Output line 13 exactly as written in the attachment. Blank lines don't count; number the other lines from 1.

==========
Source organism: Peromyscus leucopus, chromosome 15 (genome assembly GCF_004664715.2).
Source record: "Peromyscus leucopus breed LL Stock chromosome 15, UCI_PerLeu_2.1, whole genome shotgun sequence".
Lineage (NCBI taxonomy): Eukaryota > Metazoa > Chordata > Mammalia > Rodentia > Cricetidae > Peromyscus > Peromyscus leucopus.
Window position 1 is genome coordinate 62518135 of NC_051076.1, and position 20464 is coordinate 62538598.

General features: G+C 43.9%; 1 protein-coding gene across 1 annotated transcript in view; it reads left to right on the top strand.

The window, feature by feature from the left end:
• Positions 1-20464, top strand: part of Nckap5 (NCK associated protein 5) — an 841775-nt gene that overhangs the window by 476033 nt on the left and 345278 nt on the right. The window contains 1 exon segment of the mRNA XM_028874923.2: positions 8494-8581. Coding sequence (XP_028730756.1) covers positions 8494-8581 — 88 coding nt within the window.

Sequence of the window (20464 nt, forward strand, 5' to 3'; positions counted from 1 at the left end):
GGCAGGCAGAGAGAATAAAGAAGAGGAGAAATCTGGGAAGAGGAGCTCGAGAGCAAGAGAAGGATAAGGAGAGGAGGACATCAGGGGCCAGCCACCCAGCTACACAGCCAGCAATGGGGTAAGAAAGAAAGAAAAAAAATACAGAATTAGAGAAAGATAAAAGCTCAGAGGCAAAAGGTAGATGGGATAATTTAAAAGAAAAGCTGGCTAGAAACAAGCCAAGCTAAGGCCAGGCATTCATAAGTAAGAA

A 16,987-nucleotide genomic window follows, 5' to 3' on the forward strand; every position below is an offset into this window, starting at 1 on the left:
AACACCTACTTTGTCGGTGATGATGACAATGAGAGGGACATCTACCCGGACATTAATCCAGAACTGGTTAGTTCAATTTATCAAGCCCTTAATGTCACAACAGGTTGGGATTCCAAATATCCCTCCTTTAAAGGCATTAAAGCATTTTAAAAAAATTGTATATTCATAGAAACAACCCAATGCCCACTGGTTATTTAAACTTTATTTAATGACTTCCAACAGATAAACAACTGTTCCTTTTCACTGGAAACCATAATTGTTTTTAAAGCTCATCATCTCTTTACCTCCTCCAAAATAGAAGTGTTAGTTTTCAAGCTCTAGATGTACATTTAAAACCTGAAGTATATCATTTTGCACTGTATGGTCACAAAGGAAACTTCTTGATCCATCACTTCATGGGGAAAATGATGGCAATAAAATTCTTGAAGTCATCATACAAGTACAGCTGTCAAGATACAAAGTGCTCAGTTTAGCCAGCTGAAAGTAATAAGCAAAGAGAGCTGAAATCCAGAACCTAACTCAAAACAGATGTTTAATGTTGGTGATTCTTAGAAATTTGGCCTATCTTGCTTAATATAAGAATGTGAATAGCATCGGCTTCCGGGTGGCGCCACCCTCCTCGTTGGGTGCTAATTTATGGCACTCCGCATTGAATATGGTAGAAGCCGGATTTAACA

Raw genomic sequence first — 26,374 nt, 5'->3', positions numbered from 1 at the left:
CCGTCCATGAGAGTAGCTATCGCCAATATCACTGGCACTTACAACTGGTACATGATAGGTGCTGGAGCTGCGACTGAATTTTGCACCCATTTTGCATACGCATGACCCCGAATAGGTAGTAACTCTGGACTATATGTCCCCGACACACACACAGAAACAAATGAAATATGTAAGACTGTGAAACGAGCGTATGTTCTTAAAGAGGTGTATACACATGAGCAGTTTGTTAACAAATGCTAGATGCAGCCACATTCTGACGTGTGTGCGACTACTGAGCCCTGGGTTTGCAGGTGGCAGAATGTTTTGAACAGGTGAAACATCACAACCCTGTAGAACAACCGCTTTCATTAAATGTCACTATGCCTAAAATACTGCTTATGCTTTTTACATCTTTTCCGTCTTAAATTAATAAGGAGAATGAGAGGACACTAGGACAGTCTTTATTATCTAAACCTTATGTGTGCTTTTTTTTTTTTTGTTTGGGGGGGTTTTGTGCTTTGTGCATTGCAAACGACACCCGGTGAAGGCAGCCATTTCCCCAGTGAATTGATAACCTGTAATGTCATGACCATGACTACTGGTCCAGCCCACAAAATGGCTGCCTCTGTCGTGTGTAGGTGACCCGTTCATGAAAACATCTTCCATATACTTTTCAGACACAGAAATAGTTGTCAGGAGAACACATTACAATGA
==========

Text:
CCGTCCATGAGAGTAGCTATCGCCAATATCACTGGCACTTACAACTGGTACATGATAGGTGCTGGAGCTGCGACTGAATTTTGCACCCATTTTGCATACGCATGACCCCGAATAGGTAGTAACTCTGGACTATATGTCCCCGACACACACACAGAAACAAATGAAATATGTAAGACTGTGAAACGAGCGTATGTTCTTAAAGAGGTGTATACACATGAGCAGTTTGTTAACAAATGCTAGATGCAGCCACATTCTGACGTGTGTGCGACTACTGAGCCCTGGGTTTGCAGGTGGCAGAATGTTTTGAACAGGTGAAACATCACAACCCTGTAGAACAACCGCTTTCATTAAATGTCACTATGCCTAAAATACTGCTTATGCTTTTTACATCTTTTCCGTCTTAAATTAATAAGGAGAATGAGAGGACACTAGGACAGTCTTTATTATCTAAACCTTATGTGTGCTTTTTTTTTTTTTGTTTGGGGGGGTTTTGTGCTTTGTGCATTGCAAACGACACCCGGTGAAGGCAGCCATTTCCCCAGTGAATTGATAACCTGTAATGTCATGACCATGACTACTGGTCCAGCCCACAAAATGGCTGCCTCTGTCGTGTGTAGGTGACCCGTTCATGAAAACATCTTCCATATACTTTTCAGACACAGAAATAGTTGTCAGGAGAACACATTACAATGA